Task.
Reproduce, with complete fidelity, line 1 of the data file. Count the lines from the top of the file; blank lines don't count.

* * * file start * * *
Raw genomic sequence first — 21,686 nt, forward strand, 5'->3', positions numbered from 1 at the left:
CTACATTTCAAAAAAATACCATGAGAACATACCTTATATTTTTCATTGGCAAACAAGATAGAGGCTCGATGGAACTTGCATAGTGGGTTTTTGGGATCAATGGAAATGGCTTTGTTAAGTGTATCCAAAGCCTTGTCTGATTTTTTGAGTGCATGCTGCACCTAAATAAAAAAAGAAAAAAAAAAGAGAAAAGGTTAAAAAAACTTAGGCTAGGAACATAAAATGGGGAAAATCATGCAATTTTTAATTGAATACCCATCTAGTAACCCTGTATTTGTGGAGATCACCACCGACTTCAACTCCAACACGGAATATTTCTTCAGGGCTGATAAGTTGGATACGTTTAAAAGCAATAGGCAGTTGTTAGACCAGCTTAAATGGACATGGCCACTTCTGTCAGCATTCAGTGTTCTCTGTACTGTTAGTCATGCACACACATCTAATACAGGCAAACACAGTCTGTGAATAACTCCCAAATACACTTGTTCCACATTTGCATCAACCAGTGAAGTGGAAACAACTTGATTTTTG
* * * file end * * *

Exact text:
Raw genomic sequence first — 21,686 nt, forward strand, 5'->3', positions numbered from 1 at the left: